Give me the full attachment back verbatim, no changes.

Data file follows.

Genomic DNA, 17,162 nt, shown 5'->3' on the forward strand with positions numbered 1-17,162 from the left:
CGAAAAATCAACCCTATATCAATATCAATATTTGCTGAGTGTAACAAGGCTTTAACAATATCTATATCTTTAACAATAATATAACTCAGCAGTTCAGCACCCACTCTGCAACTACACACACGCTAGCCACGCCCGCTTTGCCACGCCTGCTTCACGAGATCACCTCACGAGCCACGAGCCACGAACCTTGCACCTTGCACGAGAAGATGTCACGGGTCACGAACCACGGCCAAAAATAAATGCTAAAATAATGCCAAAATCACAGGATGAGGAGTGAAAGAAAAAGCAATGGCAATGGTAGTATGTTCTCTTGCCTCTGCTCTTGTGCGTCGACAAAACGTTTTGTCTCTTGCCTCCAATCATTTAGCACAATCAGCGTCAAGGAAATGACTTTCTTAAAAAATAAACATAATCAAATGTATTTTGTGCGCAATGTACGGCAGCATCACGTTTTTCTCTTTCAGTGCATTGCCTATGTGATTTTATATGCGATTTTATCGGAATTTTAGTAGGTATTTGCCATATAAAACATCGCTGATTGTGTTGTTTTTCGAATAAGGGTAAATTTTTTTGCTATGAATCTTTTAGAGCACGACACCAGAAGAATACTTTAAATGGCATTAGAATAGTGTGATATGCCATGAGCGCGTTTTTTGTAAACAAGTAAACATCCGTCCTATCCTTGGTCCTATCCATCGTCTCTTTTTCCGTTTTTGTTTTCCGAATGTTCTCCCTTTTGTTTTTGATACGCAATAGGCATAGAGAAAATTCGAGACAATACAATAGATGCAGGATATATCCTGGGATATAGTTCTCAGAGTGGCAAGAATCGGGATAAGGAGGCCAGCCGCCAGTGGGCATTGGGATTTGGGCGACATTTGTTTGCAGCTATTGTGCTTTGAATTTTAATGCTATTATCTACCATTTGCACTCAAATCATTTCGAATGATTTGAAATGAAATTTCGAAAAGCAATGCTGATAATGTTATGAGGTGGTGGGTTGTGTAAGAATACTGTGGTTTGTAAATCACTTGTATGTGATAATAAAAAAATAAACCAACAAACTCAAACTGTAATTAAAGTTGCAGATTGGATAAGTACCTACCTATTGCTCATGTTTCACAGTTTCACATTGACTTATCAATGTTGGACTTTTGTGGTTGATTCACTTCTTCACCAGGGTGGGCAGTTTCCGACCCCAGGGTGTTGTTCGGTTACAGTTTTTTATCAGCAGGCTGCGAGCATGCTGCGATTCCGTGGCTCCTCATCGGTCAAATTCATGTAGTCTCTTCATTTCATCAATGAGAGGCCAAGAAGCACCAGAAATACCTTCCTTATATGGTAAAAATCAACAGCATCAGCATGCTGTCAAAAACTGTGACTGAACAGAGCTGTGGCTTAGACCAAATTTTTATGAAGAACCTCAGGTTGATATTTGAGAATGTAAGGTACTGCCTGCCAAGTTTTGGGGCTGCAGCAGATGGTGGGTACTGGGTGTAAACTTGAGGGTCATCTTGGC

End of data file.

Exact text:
Genomic DNA, 17,162 nt, shown 5'->3' on the forward strand with positions numbered 1-17,162 from the left:
CGAAAAATCAACCCTATATCAATATCAATATTTGCTGAGTGTAACAAGGCTTTAACAATATCTATATCTTTAACAATAATATAACTCAGCAGTTCAGCACCCACTCTGCAACTACACACACGCTAGCCACGCCCGCTTTGCCACGCCTGCTTCACGAGATCACCTCACGAGCCACGAGCCACGAACCTTGCACCTTGCACGAGAAGATGTCACGGGTCACGAACCACGGCCAAAAATAAATGCTAAAATAATGCCAAAATCACAGGATGAGGAGTGAAAGAAAAAGCAATGGCAATGGTAGTATGTTCTCTTGCCTCTGCTCTTGTGCGTCGACAAAACGTTTTGTCTCTTGCCTCCAATCATTTAGCACAATCAGCGTCAAGGAAATGACTTTCTTAAAAAATAAACATAATCAAATGTATTTTGTGCGCAATGTACGGCAGCATCACGTTTTTCTCTTTCAGTGCATTGCCTATGTGATTTTATATGCGATTTTATCGGAATTTTAGTAGGTATTTGCCATATAAAACATCGCTGATTGTGTTGTTTTTCGAATAAGGGTAAATTTTTTTGCTATGAATCTTTTAGAGCACGACACCAGAAGAATACTTTAAATGGCATTAGAATAGTGTGATATGCCATGAGCGCGTTTTTTGTAAACAAGTAAACATCCGTCCTATCCTTGGTCCTATCCATCGTCTCTTTTTCCGTTTTTGTTTTCCGAATGTTCTCCCTTTTGTTTTTGATACGCAATAGGCATAGAGAAAATTCGAGACAATACAATAGATGCAGGATATATCCTGGGATATAGTTCTCAGAGTGGCAAGAATCGGGATAAGGAGGCCAGCCGCCAGTGGGCATTGGGATTTGGGCGACATTTGTTTGCAGCTATTGTGCTTTGAATTTTAATGCTATTATCTACCATTTGCACTCAAATCATTTCGAATGATTTGAAATGAAATTTCGAAAAGCAATGCTGATAATGTTATGAGGTGGTGGGTTGTGTAAGAATACTGTGGTTTGTAAATCACTTGTATGTGATAATAAAAAAATAAACCAACAAACTCAAACTGTAATTAAAGTTGCAGATTGGATAAGTACCTACCTATTGCTCATGTTTCACAGTTTCACATTGACTTATCAATGTTGGACTTTTGTGGTTGATTCACTTCTTCACCAGGGTGGGCAGTTTCCGACCCCAGGGTGTTGTTCGGTTACAGTTTTTTATCAGCAGGCTGCGAGCATGCTGCGATTCCGTGGCTCCTCATCGGTCAAATTCATGTAGTCTCTTCATTTCATCAATGAGAGGCCAAGAAGCACCAGAAATACCTTCCTTATATGGTAAAAATCAACAGCATCAGCATGCTGTCAAAAACTGTGACTGAACAGAGCTGTGGCTTAGACCAAATTTTTATGAAGAACCTCAGGTTGATATTTGAGAATGTAAGGTACTGCCTGCCAAGTTTTGGGGCTGCAGCAGATGGTGGGTACTGGGTGTAAACTTGAGGGTCATCTTGGC